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Editorial: Toy ban a matter for state, feds

Editorial: Toy ban a matter for state, feds

Albany County overreaching; Should leave matter to higher governments

Just in time for Christmas, Albany County legislators passed a bill last month that would ban the sale of toys believed to contain one of seven dangerous chemicals.

Opposing an initiative like this would be like coming out against Santa Claus, yet there are several reasons why County Executive Daniel McCoy should veto it.

While the Toxic-Free Toys Act clearly has its heart in the right place, it would be a nightmare to enforce. So many shops sell the toys, trinkets and clothing that would be covered by the bill, but the county hardly has the personnel needed to run around checking up on them.

And even if it did (which would cost a fortune), it would be difficult for those people to detect the violators. Product labels don’t exactly boast about containing known carcinogens; aside from those for foodstuffs, they don’t often indicate what the products are made of.

Further, even with toxic chemicals, there can be disagreement over whether a safe exposure level exists for humans and whether that level might vary with the human’s age. So we leave it up to the federal government, which has the means needed to better make such determinations. And, for the most part, it has given what’s sold in the United States a clean bill of health.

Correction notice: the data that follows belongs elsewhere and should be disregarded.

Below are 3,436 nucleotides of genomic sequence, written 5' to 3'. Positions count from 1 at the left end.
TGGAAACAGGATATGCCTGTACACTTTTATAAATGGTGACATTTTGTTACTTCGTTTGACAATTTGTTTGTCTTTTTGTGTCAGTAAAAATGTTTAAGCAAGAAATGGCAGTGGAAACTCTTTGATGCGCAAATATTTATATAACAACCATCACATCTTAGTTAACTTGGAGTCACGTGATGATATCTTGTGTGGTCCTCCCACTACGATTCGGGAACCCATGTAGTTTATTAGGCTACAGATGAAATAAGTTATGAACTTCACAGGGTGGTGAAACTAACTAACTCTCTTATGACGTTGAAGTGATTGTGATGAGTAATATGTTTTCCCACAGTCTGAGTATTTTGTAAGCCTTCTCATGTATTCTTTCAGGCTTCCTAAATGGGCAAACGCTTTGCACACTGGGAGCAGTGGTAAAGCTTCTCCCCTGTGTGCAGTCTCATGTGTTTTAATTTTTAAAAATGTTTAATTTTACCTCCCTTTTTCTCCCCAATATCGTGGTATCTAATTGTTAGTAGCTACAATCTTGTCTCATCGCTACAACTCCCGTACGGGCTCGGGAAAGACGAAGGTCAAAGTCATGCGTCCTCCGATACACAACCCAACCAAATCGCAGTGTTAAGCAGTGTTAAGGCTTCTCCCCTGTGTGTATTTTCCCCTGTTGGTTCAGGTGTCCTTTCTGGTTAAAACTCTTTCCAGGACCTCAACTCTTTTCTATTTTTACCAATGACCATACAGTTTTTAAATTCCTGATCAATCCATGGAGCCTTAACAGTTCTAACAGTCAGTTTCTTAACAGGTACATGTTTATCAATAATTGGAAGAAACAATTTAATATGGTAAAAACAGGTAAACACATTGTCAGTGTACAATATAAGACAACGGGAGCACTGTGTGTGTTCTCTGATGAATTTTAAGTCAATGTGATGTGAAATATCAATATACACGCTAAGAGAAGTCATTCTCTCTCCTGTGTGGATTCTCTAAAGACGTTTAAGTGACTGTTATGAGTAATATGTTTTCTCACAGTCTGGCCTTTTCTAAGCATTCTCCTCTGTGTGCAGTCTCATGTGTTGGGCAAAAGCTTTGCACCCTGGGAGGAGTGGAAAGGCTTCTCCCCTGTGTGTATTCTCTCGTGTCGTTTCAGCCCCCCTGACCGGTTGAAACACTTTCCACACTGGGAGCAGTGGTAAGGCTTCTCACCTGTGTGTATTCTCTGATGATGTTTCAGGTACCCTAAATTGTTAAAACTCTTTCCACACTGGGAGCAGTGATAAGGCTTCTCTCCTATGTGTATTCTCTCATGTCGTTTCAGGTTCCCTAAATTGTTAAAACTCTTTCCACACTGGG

Granted, for political or budgetary reasons, the feds might not do as good a job making such determinations as they could, but would Albany County do any better? Perhaps, but probably not without spending a ton of money.

And its politicians would probably be susceptible to the same pressures (from manufacturers, importers, wholesalers) that federal ones are.

Banning products that have been deemed safe for consumption everywhere else in the country would, among other things, open the county up to lawsuits. It would create a nuisance for retailers in the county, not to mention the wholesale networks outside the region that supply them. And if those suppliers simply stopped doing business in Albany County as a result, it would give competitors outside the county a big competitive advantage.

Dealing with an issue like this isn’t a bad idea, but Washington is the preferred place to do it.

Barring cooperation there, the focus should be at the state level (indeed, a similar initiative is pending in the Legislature).

But trying to do it at a county or local level seems impractical.

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